Friday, July 4, 2008

Blood and Judd

A short post about Blood and Judd, because they’re such great names and they rhyme. A history student, Steven St Onge (not a bad name in itself), has been digging around in the Special Collections & Archives at Wesleyan University and discovered a couple of interesting diaries from the 19th century. One is by Lorenzo Whiting Blood who, it seems, had a bit of rough childhood, and then some trouble finding a job and a wife; the other is by Mrs Judd who wrote about travelling with her husband and children.

Wikipedia tells me that Wesleyan University is ‘a highly selective private liberal arts college’, in Middletown, Connecticut. Although founded, in 1831, by Methodists, it is now secular. The Special Collections & Archives department is located in Olin Library and claims an extensive collection of rare books and materials related to the university and Middletown. St Onge has been digging around in this archive, and prepared notes and finding aids for two interesting diaries. These notes have just been publicised through the Special Collections & Archives blog.

Lorenzo Whiting Blood, a Methodist minister, was born in 1812 and died in 1881. For about ten years, as a young man between 1835 and 1844, he wrote a diary. It begins, according to the Special Collections & Archives website notes, with a look into his past as he explains about being raised by Hindal, a cloth trader, who used to beat him regularly. There is a lot in the diary about his time at Wesleyan, and his struggles to become a Methodist minister. There are entries about his failed attempts to set up a school, about preaching to prison inmates on good behaviour, and about visiting a school for the deaf where he was amazed to see ‘conversations with their hands’. More personally, he describes how, at one point, he rushes home to try and stop his brother taking up a job on a whaler. According to St Onge, once Blood leaves university, the journal then describes ‘the troubles [he] faces trying find a job, marrying his hometown love, and ends with him becoming deacon of Mystic [Connecticut]’.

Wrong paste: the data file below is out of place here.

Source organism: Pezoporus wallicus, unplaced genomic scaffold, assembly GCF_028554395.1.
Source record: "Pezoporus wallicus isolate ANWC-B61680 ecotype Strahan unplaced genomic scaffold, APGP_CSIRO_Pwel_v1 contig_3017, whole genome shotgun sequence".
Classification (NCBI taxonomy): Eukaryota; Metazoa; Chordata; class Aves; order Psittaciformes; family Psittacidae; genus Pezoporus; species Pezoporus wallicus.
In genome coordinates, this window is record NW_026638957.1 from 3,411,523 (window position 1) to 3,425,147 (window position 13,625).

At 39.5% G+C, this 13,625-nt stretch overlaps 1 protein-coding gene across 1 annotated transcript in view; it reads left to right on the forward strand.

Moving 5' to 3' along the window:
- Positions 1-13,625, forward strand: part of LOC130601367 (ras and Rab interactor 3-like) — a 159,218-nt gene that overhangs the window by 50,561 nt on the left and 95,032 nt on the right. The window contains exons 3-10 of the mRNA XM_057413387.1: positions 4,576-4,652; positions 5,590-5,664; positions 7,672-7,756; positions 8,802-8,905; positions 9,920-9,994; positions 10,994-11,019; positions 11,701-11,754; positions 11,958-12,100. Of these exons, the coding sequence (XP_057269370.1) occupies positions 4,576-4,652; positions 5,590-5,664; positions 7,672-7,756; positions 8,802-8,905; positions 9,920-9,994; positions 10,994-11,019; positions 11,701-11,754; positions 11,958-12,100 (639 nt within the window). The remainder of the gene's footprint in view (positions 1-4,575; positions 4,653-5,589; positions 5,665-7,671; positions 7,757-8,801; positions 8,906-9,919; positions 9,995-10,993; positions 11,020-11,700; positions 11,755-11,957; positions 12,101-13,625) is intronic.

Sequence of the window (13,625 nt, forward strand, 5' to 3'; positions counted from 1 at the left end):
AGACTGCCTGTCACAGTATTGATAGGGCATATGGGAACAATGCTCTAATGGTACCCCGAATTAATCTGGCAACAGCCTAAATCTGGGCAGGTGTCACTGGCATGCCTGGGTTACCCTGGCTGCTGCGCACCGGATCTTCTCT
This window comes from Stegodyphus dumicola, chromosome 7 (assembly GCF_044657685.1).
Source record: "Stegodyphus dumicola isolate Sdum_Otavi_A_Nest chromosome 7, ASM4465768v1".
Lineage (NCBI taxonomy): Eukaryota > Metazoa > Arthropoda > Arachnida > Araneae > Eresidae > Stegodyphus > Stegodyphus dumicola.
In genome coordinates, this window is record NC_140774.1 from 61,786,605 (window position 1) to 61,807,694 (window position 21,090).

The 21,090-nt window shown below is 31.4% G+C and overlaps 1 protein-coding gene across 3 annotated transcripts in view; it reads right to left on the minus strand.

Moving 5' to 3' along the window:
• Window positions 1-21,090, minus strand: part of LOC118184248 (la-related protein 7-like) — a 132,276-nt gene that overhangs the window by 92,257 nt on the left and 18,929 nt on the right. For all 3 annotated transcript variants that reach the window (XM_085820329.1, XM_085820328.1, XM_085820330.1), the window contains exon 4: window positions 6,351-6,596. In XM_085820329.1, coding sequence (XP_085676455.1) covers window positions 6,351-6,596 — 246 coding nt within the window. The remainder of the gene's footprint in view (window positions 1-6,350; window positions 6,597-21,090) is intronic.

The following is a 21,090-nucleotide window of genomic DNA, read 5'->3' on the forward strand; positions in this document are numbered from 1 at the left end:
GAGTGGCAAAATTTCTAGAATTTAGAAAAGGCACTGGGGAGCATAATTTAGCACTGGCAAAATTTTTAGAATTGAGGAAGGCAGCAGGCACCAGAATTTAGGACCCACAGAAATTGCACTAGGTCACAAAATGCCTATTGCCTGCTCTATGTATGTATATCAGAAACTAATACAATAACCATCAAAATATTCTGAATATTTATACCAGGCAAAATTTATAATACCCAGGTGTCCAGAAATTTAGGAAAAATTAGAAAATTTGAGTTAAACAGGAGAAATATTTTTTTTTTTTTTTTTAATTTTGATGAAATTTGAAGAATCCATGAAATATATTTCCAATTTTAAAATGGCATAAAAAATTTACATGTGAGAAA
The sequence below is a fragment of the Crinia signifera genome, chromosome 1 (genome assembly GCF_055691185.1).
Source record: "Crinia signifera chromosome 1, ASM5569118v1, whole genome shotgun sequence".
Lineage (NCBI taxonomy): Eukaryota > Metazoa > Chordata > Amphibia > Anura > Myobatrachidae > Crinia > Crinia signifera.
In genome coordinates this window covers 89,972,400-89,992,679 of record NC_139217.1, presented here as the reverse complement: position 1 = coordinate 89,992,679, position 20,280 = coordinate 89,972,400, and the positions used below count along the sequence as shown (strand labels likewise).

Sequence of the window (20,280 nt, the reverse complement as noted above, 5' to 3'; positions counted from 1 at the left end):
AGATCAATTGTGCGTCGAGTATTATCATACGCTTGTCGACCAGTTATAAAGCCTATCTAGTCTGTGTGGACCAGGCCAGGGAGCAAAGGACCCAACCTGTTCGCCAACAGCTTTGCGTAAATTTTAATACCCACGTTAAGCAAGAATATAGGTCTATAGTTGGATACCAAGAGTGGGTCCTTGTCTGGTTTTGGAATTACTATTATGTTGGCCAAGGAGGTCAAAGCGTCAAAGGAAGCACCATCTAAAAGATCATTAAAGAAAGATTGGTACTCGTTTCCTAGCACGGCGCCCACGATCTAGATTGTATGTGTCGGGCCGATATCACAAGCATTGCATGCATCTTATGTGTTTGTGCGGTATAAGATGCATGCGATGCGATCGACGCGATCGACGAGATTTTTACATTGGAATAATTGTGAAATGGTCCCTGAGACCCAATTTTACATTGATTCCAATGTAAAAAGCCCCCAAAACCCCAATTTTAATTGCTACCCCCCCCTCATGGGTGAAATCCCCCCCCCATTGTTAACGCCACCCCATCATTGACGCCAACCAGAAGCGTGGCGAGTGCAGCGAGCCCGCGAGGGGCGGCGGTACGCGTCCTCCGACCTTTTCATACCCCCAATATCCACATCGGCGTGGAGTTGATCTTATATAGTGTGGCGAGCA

The second diary, for which the Special Collections & Archives website now has extensive notes thanks to St Onge, is that of Harriet Stewart Judd, wife of Orange Judd a former Wesleyan student. Born in 1822, Harriet married Judd in 1855, and she was around 50 when she wrote the diary now in the archives. It is titled Notes of Travel – No. 5, which indicates there were or are others - but nothing is known about them. This diary was written from 30 October 1872 to Christmas Day 1873 and chronicles three trips taken by the Judd family (Harriet and Orange, and three children) across the Eastern coast of the US States and to Europe. While Harriet mentions the tourist sites they visit (Naples, Pompeii, Paris, London, and Liverpool), she also writes about the family’s dynamic and her husband’s ongoing sicknesses. An interesting event occured, the online notes say, when the family visited a Genoa hospital housing thousands of poor people including many orphans. These orphans were trained in furniture making, and seemed content. Judd writes that she was relieved to see charity in Genoa but surprised to see so many ‘dwarfs’ in the hospital.

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